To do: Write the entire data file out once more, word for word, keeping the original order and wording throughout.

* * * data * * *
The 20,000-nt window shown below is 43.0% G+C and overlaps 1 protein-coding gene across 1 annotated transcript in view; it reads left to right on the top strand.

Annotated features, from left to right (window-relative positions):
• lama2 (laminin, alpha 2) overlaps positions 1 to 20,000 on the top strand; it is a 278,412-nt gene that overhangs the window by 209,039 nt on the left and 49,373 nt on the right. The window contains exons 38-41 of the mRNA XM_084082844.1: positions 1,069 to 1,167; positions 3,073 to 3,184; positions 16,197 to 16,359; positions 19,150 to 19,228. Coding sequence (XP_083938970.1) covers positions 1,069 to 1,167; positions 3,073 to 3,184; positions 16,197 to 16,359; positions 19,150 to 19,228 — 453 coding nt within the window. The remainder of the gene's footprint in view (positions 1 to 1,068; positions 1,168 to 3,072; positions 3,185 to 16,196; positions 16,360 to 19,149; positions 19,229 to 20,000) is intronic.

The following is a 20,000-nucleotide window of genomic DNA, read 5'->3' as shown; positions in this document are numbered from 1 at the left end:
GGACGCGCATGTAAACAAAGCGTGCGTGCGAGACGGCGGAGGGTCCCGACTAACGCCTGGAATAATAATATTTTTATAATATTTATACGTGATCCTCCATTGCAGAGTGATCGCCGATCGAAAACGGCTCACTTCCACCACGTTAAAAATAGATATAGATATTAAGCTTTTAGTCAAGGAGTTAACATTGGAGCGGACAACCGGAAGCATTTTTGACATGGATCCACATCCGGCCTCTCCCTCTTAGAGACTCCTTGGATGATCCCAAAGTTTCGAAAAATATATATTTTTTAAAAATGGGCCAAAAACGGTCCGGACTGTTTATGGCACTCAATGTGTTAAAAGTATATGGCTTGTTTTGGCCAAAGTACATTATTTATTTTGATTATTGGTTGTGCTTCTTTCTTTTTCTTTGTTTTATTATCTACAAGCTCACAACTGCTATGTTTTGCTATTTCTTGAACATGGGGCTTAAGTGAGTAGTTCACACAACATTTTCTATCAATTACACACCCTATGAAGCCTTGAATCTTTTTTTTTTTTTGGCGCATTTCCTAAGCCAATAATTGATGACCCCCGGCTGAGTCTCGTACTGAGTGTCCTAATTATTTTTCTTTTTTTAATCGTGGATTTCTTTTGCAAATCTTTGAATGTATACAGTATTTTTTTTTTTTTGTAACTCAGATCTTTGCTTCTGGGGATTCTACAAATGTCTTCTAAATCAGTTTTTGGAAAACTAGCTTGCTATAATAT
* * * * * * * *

The 20,000-nt window shown below is 43.0% G+C and overlaps 1 protein-coding gene across 1 annotated transcript in view; it reads left to right on the top strand.

Annotated features, from left to right (window-relative positions):
• lama2 (laminin, alpha 2) overlaps positions 1 to 20,000 on the top strand; it is a 278,412-nt gene that overhangs the window by 209,039 nt on the left and 49,373 nt on the right. The window contains exons 38-41 of the mRNA XM_084082844.1: positions 1,069 to 1,167; positions 3,073 to 3,184; positions 16,197 to 16,359; positions 19,150 to 19,228. Coding sequence (XP_083938970.1) covers positions 1,069 to 1,167; positions 3,073 to 3,184; positions 16,197 to 16,359; positions 19,150 to 19,228 — 453 coding nt within the window. The remainder of the gene's footprint in view (positions 1 to 1,068; positions 1,168 to 3,072; positions 3,185 to 16,196; positions 16,360 to 19,149; positions 19,229 to 20,000) is intronic.

The following is a 20,000-nucleotide window of genomic DNA, read 5'->3' as shown; positions in this document are numbered from 1 at the left end:
GGACGCGCATGTAAACAAAGCGTGCGTGCGAGACGGCGGAGGGTCCCGACTAACGCCTGGAATAATAATATTTTTATAATATTTATACGTGATCCTCCATTGCAGAGTGATCGCCGATCGAAAACGGCTCACTTCCACCACGTTAAAAATAGATATAGATATTAAGCTTTTAGTCAAGGAGTTAACATTGGAGCGGACAACCGGAAGCATTTTTGACATGGATCCACATCCGGCCTCTCCCTCTTAGAGACTCCTTGGATGATCCCAAAGTTTCGAAAAATATATATTTTTTAAAAATGGGCCAAAAACGGTCCGGACTGTTTATGGCACTCAATGTGTTAAAAGTATATGGCTTGTTTTGGCCAAAGTACATTATTTATTTTGATTATTGGTTGTGCTTCTTTCTTTTTCTTTGTTTTATTATCTACAAGCTCACAACTGCTATGTTTTGCTATTTCTTGAACATGGGGCTTAAGTGAGTAGTTCACACAACATTTTCTATCAATTACACACCCTATGAAGCCTTGAATCTTTTTTTTTTTTTGGCGCATTTCCTAAGCCAATAATTGATGACCCCCGGCTGAGTCTCGTACTGAGTGTCCTAATTATTTTTCTTTTTTTAATCGTGGATTTCTTTTGCAAATCTTTGAATGTATACAGTATTTTTTTTTTTTTGTAACTCAGATCTTTGCTTCTGGGGATTCTACAAATGTCTTCTAAATCAGTTTTTGGAAAACTAGCTTGCTATAATAT